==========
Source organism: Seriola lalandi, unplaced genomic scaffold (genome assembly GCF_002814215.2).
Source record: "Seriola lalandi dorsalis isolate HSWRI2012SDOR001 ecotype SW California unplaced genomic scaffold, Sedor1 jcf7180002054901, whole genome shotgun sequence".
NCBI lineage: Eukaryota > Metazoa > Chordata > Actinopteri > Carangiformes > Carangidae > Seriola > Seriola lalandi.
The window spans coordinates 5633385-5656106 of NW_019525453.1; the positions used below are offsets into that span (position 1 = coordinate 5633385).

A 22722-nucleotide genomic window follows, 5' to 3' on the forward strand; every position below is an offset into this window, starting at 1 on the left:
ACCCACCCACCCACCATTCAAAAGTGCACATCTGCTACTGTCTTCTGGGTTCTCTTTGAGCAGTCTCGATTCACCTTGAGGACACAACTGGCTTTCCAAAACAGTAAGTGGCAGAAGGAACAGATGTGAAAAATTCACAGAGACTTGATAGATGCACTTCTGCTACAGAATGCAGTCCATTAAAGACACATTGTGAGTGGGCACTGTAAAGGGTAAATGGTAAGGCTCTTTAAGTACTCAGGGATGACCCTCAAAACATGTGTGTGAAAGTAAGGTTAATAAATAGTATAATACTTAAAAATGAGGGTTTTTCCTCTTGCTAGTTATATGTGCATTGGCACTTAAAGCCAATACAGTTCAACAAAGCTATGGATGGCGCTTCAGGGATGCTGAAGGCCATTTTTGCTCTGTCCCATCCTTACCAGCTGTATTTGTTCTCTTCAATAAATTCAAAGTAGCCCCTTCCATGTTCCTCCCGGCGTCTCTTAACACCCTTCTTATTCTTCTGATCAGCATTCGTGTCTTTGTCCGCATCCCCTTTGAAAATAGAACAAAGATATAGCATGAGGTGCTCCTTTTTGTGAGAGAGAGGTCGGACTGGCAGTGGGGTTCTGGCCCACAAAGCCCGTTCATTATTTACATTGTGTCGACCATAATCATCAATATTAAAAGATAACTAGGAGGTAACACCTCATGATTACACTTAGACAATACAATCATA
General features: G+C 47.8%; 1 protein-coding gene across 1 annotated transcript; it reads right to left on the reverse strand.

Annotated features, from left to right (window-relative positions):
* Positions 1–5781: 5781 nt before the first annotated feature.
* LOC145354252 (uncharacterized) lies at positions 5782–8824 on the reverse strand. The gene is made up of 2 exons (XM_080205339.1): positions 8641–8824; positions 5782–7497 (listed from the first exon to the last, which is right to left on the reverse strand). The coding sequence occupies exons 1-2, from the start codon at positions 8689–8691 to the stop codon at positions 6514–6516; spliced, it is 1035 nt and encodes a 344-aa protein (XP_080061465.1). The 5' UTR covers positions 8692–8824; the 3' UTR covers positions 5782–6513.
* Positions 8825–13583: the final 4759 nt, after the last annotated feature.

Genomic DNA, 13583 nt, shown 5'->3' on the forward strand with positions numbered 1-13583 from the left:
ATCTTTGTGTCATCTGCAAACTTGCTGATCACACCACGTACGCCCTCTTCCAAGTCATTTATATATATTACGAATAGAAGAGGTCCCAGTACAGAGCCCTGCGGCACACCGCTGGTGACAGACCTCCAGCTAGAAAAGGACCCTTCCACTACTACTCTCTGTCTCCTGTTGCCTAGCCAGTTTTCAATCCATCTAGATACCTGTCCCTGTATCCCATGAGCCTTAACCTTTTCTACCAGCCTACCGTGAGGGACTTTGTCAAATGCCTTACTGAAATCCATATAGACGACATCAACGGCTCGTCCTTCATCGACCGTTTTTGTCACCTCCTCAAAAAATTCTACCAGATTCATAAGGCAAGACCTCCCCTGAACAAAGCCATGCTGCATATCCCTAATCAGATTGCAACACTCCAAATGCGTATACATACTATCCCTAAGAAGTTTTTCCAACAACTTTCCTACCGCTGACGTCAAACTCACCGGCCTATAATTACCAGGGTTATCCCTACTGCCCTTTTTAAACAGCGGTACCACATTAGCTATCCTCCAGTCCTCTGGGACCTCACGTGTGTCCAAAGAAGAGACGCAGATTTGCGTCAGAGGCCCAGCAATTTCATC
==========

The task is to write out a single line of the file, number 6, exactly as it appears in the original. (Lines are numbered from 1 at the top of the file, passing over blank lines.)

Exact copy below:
ACCCACCCACCCACCATTCAAAAGTGCACATCTGCTACTGTCTTCTGGGTTCTCTTTGAGCAGTCTCGATTCACCTTGAGGACACAACTGGCTTTCCAAAACAGTAAGTGGCAGAAGGAACAGATGTGAAAAATTCACAGAGACTTGATAGATGCACTTCTGCTACAGAATGCAGTCCATTAAAGACACATTGTGAGTGGGCACTGTAAAGGGTAAATGGTAAGGCTCTTTAAGTACTCAGGGATGACCCTCAAAACATGTGTGTGAAAGTAAGGTTAATAAATAGTATAATACTTAAAAATGAGGGTTTTTCCTCTTGCTAGTTATATGTGCATTGGCACTTAAAGCCAATACAGTTCAACAAAGCTATGGATGGCGCTTCAGGGATGCTGAAGGCCATTTTTGCTCTGTCCCATCCTTACCAGCTGTATTTGTTCTCTTCAATAAATTCAAAGTAGCCCCTTCCATGTTCCTCCCGGCGTCTCTTAACACCCTTCTTATTCTTCTGATCAGCATTCGTGTCTTTGTCCGCATCCCCTTTGAAAATAGAACAAAGATATAGCATGAGGTGCTCCTTTTTGTGAGAGAGAGGTCGGACTGGCAGTGGGGTTCTGGCCCACAAAGCCCGTTCATTATTTACATTGTGTCGACCATAATCATCAATATTAAAAGATAACTAGGAGGTAACACCTCATGATTACACTTAGACAATACAATCATA